Researchers have found that the chickenpox virus may actually be a seasonal disease, with more cases reported in the spring, according to a study published today in the Proceedings of the National Academy of Sciences.
To identify chickenpox rates, the researchers turned to an unconventional source: Google Trends. The search engine has actually successfully been used by researchers before to estimate and examine influenza rates. For this study, researchers wanted to see if chickenpox was a seasonal disease in the same way the common cold or the flu is.
They looked at Google search data from 36 countries over an 11-year period and then validated that data with information from published clinical cases. Researchers found that the virus appears to peak in the spring globally, though in countries where vaccines are used the association was much weaker.
The results of the study were somewhat limited since the only countries that were studied were in temperate regions where there was internet access and the population had enough education and literacy to search for information about the disease online.
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However, Dr. William Schaffner, an infectious disease expert at Vanderbilt University Medical Center who was not involved in this study, said the findings may be especially useful in countries where the chickenpox vaccine is not common and where the rate of the disease is not tracked.
"Data can instruct a ministry of health, where they don’t have any idea about chickenpox [rates]," Schaffner told ABC News. He said it was also interesting to see how chickenpox searches were different in countries where vaccines were readily available.
"In countries where we immunize routinely, the seasonality is much more muted and the inquiries themselves aren’t about disease and symptoms and treatment [but] about vaccines," he said, noting that those people doing online searches may have heard about a chickenpox infection in their community and become concerned their child was exposed.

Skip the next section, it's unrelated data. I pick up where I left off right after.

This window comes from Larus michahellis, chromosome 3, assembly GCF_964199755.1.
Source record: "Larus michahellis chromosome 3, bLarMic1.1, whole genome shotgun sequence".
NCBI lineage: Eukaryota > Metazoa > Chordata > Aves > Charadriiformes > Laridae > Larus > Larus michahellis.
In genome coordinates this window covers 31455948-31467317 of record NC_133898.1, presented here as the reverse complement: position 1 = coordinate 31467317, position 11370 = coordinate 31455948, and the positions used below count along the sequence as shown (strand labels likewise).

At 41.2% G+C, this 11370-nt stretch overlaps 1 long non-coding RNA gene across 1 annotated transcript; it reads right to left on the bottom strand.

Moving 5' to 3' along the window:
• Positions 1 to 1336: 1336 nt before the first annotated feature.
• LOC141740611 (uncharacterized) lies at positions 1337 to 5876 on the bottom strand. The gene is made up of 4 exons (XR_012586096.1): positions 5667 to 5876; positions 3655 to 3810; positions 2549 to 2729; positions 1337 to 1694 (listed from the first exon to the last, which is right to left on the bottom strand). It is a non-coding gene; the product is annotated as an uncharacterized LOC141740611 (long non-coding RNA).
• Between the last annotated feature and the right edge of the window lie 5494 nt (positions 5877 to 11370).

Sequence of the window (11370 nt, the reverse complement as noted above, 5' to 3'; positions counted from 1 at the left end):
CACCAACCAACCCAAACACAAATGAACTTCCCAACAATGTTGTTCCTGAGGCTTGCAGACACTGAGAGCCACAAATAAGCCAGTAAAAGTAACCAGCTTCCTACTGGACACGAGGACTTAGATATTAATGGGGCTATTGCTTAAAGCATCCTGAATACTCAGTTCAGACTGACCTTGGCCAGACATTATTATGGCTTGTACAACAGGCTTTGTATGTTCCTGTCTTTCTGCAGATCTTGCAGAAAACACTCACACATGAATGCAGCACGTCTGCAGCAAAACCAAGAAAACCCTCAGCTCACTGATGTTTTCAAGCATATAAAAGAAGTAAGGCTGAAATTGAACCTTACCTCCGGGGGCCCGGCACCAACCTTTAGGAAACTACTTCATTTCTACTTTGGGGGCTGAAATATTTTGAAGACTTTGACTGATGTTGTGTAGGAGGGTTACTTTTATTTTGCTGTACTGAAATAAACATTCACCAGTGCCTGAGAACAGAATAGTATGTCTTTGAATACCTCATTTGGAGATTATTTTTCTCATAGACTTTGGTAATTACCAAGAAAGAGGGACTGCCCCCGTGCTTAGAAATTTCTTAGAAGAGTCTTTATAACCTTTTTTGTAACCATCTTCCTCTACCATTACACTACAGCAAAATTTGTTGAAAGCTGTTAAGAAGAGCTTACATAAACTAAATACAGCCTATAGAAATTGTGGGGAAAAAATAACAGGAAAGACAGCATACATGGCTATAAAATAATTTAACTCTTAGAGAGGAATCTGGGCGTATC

Kevin Bakker, lead author of the study and a graduate student in Ecology and Evolutionary Biology at the University of Michigan, explained that he wanted to use the Google data after seeing how google searches appeared to match known seasonal peaks for childhood infectious diseases.
"I think digital epidemiology, which is using Google trends or Twitter trends ... is a complement to clinical data," said Bakker, explaining the drawback of getting traditional reported clinical data is that it takes a long time until it reaches the U.S. Centers for Disease Control and Prevention.
"You take your child to the doctor and the doctor sends the case report to state health officials and the CDC compiles it all," Bakker said. "If I go to Google Trends you can see the top trends in data anywhere in the world."
He emphasized Google data is being used as a supplement to traditional clinical data, which he and his co-authors used to verify the Google data.
Dr. Amy Edwards, pediatric infectious disease specialist at University Hospitals Rainbow Babies & Children's Hospital, said more research is needed to verify the findings but that Google data may become extremely helpful in the future as medical officials plan where to allocate resources during an outbreak of a particular disease.
"It has the potential to be extremely interesting particularly in unreported and under-reported diseases," Edwards said, explaining that information about the start of a flu outbreak can help medical staff start to screen people earlier for the virus and take protective measures.